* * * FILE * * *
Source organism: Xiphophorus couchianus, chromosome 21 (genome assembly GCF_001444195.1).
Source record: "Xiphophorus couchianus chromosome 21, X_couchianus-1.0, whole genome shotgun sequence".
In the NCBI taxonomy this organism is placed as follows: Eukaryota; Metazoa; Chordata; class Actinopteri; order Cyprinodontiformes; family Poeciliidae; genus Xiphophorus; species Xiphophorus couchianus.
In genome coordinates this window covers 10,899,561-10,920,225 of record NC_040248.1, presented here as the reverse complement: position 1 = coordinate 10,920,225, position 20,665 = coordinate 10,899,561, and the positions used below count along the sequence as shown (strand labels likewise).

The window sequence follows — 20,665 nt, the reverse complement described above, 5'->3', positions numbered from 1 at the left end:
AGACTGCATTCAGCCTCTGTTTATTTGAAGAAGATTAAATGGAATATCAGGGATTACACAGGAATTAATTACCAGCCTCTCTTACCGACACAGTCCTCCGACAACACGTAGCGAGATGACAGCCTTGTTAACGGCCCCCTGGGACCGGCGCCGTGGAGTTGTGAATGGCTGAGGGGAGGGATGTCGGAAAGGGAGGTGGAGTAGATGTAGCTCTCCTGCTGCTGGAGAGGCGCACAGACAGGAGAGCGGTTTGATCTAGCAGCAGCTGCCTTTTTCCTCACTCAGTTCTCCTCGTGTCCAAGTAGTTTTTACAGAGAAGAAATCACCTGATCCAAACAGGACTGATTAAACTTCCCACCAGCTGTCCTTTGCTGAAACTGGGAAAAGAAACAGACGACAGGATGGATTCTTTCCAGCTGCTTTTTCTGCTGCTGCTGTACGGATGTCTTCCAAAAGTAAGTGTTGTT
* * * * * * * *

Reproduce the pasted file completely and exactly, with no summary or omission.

Source organism: Xiphophorus couchianus, chromosome 21 (genome assembly GCF_001444195.1).
Source record: "Xiphophorus couchianus chromosome 21, X_couchianus-1.0, whole genome shotgun sequence".
In the NCBI taxonomy this organism is placed as follows: Eukaryota; Metazoa; Chordata; class Actinopteri; order Cyprinodontiformes; family Poeciliidae; genus Xiphophorus; species Xiphophorus couchianus.
In genome coordinates this window covers 10,899,561-10,920,225 of record NC_040248.1, presented here as the reverse complement: position 1 = coordinate 10,920,225, position 20,665 = coordinate 10,899,561, and the positions used below count along the sequence as shown (strand labels likewise).

The window sequence follows — 20,665 nt, the reverse complement described above, 5'->3', positions numbered from 1 at the left end:
AGACTGCATTCAGCCTCTGTTTATTTGAAGAAGATTAAATGGAATATCAGGGATTACACAGGAATTAATTACCAGCCTCTCTTACCGACACAGTCCTCCGACAACACGTAGCGAGATGACAGCCTTGTTAACGGCCCCCTGGGACCGGCGCCGTGGAGTTGTGAATGGCTGAGGGGAGGGATGTCGGAAAGGGAGGTGGAGTAGATGTAGCTCTCCTGCTGCTGGAGAGGCGCACAGACAGGAGAGCGGTTTGATCTAGCAGCAGCTGCCTTTTTCCTCACTCAGTTCTCCTCGTGTCCAAGTAGTTTTTACAGAGAAGAAATCACCTGATCCAAACAGGACTGATTAAACTTCCCACCAGCTGTCCTTTGCTGAAACTGGGAAAAGAAACAGACGACAGGATGGATTCTTTCCAGCTGCTTTTTCTGCTGCTGCTGTACGGATGTCTTCCAAAAGTAAGTGTTGTT